Regulating roller skis

By Bill Packard | Feb 26, 2010

I sit here dumbfounded. I sit here dumb quite often, but tonight I'm dumbfounded and wondering if it's just me. Often times it is just me. I don't get it. The challenge I have every time is deciding if this is a just me thing or there is really something very wrong with the information I get. The Legislature is considering regulating roller skis. Well it's about time! I don't even know what a roller ski is and absolutely don't care. It appears from the article that this is some sort of device that is about to cripple the entire state of Maine unless the Legislature takes action immediately.

I've maintained for quite a while that the Legislature is out of touch with what's happening in the state, but this takes the cake. There's a definition in the bill of course, so we know what exactly roller skis are. Definitions are important and this one is precious. Here, read this a couple of times and see what you think: an object affixed to a foot, separately from the other foot, and propelled primarily by human power. Read it again if you need to. I've got plenty of time. What the ... Here's another thing in the proposed law. You've got to give this thing 3 feet of clearance if you come upon it. Now I know it's just me, but if I'm driving down Route 131 in Union and I come up behind a person with an object affixed to a foot separately from the other foot, and propelled primarily by human power, I'm going to give them 6 feet minimum. I'm just saying. OK. I'm calming down now and trying to look at this rationally. What exactly is an object affixed to a foot, separately from the other foot, and propelled primarily by human power? A shoe. Am I right or wrong here? It's a shoe. Or in this case, probably a sneaker. I call them sneakers, but I guess they're training shoes, running shoes, tennis shoes. It's a shoe.

Green is the way to go in this day and age. We need to think about the environment and how we impact it. There are all sorts of initiatives to reduce carbon footprints and reduce global warming, even if we're not sure that global warming exists because the scientists cooked the books, destroyed all the credibility that whole thing had, and my friends in Florida say it's the coldest winter ever. But we can all do our part. Not if you're on roller skis. No. No. No. You cannot go on a divided highway wearing an object affixed to a foot separately from the other foot, and propelled primarily by human power. We're just not going to have that sort of thing going on in Maine. We could have some legislator that lived in, oh I don't know, Waterville that was committed to reducing their carbon footprint and wanting to go to the legislative session on his or her roller skis and if they were only allowed by Maine law, they could jump right on the old Interstate 95 there in Waterville, roller ski to the legislative session and roller ski home and really, really, really make a difference in the future of the environment. But we're not going to allow it. Now I know there are some really dedicated people out there that would roller ski down the back roads to get to Augusta, but we just went through all this with the big trucks. The interstate is there as the most efficient, shortest distance between two points and it ought to be used. The more I write, the more I appreciate the struggle the legislators must go through day in and day out trying to do what's best for the citizens of the state of Maine.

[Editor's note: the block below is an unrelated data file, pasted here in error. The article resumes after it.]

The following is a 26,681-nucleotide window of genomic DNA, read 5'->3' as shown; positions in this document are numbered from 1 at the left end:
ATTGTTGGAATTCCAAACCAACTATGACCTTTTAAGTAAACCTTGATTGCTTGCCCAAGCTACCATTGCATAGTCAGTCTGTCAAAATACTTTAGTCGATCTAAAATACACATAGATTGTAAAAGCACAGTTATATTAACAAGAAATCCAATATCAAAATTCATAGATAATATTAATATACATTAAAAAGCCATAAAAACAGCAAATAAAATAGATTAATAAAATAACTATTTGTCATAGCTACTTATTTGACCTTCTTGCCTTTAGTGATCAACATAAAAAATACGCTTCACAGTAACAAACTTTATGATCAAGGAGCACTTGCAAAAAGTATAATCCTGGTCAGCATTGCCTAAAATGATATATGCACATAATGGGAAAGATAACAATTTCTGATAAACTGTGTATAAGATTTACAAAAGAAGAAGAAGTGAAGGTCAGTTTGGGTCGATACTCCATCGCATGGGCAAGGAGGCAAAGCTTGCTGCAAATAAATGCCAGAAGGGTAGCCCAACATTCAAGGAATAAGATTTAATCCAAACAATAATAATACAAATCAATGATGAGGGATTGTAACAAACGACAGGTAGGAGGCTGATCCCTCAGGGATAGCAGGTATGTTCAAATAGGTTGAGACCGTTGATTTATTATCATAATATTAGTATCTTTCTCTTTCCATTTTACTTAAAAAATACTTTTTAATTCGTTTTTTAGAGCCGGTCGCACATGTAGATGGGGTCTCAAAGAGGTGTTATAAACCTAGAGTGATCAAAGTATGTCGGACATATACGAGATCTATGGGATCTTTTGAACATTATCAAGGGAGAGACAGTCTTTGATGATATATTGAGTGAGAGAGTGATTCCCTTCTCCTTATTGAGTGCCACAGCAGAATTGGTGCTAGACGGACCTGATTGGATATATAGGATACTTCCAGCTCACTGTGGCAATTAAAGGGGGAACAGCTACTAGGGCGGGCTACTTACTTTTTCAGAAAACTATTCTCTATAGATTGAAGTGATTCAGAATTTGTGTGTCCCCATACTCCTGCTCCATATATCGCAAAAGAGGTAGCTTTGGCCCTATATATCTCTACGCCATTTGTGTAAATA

Some may think I'm not taking this seriously, but nothing could be further from the truth. I sincerely hope the legislators put the same effort and time into this bill that they did with the school consolidation issue. That's a piece of legislation we can all be proud of. It forced schools to consolidate, penalized them if they didn't and then once the schools consolidated, the state slashed the education support so that the burden of the cost of consolidation landed square on the backs of the property taxpayers. Brilliant! Just brilliant! We'll cook up a scheme that forces schools to do what we want because we'll threaten them with a big penalty if they don't. Once they've consolidated, we'll drastically reduce the support we give them and proudly declare how much we have reduced state spending. The poor property taxpayer is screwed, but hey, the reason behind consolidation in the first place was to save money and that's what it did. It saved it at the state level and transferred it to the property taxpayer. The property taxpayer seems to be the pack mule for the whole state. What chance does a municipality have trying to reduce the tax burden when the whole state is working against it?

Anyway, I hope I've painted a rosy enough picture of what's going on here. This school consolidation thing is all set. They dealt with that last time. An absolutely wonderful piece of legislation. Let's hope they deal with these roller skis in the same manner. If they weren't all over it, with this big push for green, green, green, there could be people with objects affixed to a foot separately from the other foot, and propelled primarily by human power going here and there with no regulation, no consideration for safety, and no evaluation of potential future revenue from violations. Where can I get an application for the roller ski police force?

Bill Packard lives in Union.

Comments (0)
If you wish to comment, please login.